As the Georgia Secretary of State pulls back support for voting by mail, the ACC Board of Elections is stepping up to ensure all Athenians will be able to cast their vote safely during the COVID-19 pandemic.
They’ll be assisted by the mayor and commission, who voted unanimously to approve up to $80,000 of additional funding to mail absentee ballot applications to every registered voter in Athens. These will be sent out around mid-September to voters’ registered addresses.
Do you need to update your voting address?
You may want to check your voting address to make sure the form is mailed to the right place. If an old address of yours is listed, you can change it by re-registering and marking the form as a “change of address.” You can also register to vote online in Georgia.
These applications will not, of course, be mailed out to anyone who has already requested an absentee ballot. If you plan to vote by mail, there’s no reason to wait — go ahead and ask for an absentee ballot now (see below). Doing so will mean less work for the Board of Elections and their hired help, it will save taxpayer dollars and you’ll probably receive your ballot sooner to boot.
How to request an absentee ballot:
1. Download the request form PDF.
2. Print the form and fill it out, or use Adobe Acrobat to fill it out digitally.
2a. You do not need to put your voter ID #. Alternatively, you can call the Board of Elections to find out what it is: 706-613-3150
3. Bring it by the Board of Elections office at 155 E. Washington Street or mail it to: Athens-Clarke County Board of Elections, P.O. Box 1828, Athens, GA 30603.
3a. If you filled it out digitally, you can email it back to email@example.com.
Secretary of State Brad Raffensperger sent out absentee ballot applications to almost seven million Georgia voters for the June 9 primary, but decided against doing so for the upcoming general election. Even so, the Georgia Senate couldn’t help but express their disapproval with Raffensperger’s absentee ballot experiment. Earlier this year, they passed a bill that would have banned the Secretary of State or any local Board of Elections from mailing out request forms in a rebuke of Raffensperger’s policies on voting by mail.
Raffensperger spoke out against this provision, which was included in Senate Bill 463, and defended his decision to mail out absentee ballots during the primary.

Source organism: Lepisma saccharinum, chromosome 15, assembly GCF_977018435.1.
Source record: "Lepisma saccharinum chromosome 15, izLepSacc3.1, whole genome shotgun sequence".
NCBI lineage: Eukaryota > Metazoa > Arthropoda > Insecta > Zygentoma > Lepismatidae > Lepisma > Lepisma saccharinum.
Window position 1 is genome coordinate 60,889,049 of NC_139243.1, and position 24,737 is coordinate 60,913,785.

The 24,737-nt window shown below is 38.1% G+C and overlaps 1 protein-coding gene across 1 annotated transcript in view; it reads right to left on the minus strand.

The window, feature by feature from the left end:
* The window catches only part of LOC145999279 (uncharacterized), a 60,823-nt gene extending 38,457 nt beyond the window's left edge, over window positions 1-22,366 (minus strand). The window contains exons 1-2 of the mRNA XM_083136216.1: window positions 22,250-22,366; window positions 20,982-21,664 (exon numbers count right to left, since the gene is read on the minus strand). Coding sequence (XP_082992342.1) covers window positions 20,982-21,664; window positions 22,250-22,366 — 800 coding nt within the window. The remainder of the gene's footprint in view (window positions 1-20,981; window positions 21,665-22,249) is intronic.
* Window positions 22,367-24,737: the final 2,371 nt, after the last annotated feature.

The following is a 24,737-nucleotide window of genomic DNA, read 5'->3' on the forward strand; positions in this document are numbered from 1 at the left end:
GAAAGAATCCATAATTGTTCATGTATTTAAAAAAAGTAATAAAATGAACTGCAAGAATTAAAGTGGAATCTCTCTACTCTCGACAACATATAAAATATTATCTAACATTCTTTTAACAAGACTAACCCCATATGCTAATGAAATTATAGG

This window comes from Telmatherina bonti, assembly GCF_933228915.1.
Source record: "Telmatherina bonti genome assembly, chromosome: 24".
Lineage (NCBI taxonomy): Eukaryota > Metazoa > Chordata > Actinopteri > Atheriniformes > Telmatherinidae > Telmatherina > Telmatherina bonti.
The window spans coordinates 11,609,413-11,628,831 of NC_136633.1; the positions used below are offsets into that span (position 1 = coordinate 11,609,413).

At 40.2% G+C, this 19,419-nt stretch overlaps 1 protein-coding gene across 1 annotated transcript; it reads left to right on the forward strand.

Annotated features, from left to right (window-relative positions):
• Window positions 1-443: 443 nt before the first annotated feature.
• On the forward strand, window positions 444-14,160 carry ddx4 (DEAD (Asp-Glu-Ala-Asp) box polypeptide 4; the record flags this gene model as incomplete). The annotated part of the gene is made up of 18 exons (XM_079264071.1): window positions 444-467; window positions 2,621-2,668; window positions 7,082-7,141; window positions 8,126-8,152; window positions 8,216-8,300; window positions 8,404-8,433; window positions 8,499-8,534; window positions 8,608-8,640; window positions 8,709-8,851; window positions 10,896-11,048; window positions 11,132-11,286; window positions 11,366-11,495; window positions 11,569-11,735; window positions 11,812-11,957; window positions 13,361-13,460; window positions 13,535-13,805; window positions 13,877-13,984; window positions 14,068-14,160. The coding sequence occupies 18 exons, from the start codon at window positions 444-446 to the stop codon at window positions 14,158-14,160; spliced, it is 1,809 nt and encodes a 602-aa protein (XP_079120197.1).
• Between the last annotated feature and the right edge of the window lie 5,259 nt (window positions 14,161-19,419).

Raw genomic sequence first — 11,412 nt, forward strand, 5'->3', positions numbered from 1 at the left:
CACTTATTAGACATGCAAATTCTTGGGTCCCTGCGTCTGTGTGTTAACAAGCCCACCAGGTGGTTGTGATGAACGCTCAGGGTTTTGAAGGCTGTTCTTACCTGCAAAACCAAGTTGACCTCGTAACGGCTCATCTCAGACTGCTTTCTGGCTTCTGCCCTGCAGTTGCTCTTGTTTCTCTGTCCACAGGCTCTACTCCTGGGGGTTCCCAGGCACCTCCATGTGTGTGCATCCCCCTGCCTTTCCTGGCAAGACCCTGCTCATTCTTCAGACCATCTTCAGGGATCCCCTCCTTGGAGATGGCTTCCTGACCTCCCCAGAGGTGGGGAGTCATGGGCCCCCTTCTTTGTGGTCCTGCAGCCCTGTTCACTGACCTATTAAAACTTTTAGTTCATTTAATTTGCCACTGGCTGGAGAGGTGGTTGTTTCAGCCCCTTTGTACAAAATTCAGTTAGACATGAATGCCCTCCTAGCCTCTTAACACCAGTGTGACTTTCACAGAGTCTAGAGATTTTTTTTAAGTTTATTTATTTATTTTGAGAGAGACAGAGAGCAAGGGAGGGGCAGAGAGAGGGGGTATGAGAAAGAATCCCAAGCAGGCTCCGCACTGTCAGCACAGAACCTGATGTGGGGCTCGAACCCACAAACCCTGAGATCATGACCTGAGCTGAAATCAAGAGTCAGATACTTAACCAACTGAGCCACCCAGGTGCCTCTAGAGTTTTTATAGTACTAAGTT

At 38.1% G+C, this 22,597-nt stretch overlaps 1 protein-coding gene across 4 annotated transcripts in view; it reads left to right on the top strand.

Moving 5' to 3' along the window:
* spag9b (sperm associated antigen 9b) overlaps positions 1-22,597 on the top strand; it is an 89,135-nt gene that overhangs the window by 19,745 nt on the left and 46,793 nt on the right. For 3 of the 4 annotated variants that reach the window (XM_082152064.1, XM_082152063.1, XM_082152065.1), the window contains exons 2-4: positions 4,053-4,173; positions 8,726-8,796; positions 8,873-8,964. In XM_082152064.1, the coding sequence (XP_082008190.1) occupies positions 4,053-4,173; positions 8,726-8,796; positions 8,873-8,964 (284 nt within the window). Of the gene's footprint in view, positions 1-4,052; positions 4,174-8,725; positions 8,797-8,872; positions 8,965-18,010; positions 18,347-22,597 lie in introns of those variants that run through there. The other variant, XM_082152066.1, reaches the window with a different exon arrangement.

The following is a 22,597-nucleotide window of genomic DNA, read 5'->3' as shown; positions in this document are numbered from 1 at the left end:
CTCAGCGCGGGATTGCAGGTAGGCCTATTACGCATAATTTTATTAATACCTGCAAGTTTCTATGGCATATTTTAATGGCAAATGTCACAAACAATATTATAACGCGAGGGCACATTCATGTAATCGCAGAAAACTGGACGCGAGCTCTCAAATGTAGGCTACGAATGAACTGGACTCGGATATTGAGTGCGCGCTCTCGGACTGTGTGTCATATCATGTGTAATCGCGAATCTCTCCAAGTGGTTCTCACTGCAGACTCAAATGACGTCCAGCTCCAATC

“What we are seeing today is the continued weaponization of election administration by both the left and the right. I call on both sides to stop trying to politicize election administration,” Raffensperger said. In this statement, he also attacked Democrats without evidence for “unlimited ballot harvesting.”
SB 463 did not pass the Georgia House, so it did not become law. However, due to uncertainty regarding the law and Raffensperger’s plans for the November election, the ACC Board of Elections’ budget did not originally include funding for the mailing of these request forms, which is why the budget had to be amended this week.
Athens’ Mask Mandate
The mayor and commission also passed a new version of their mask mandate this week. The update was needed after Governor Brian Kemp issued an executive order allowing the enforcement of local mandates under certain conditions.
As before, the commission’s new ordinance requires everyone in Athens to wear masks while in public with some exceptions, such as when eating, drinking or while keeping a proper social distance outdoors.
While being very similar to the previous ordinance, there are some significant differences this time around. For example, private businesses are now allowed to opt-out of mask enforcement, but to do so they must post a clearly-visible sign that masks are not required at their establishment. Otherwise, the mask ordinance is in effect by default and those not wearing masks could still be fined.
Even though businesses can now opt out, Commissioner Melissa Link doesn’t think many actually will. In fact, she feels some business owners may even be relieved that the local government can now support their own enforcement efforts again. For example, some national chains have had a mask mandate for months but local staff might be reluctant to enforce it, she said, because they “fear altercations” with customers.
Link and other commissioners called for aggressive enforcement of the mandate, particularly with UGA in the process of reopening. “It’s a matter of life and death,” Link said.
Commissioner Tim Denson agreed, citing a report from the UGA Center for the Ecology of Infectious Diseases that warned between 210 and 1618 active COVID-19 cases may have come into Athens with the arrival of students on campus. The report estimates that every student and faculty member would have to be tested almost every week to ensure a reasonably safe environment.
That would be 6,181 tests a day. Currently, UGA is planning to perform only 300 tests a day.
“Campus-based interventions are unlikely to prevent an epidemic of COVID-19 within the campus community,” the report concluded.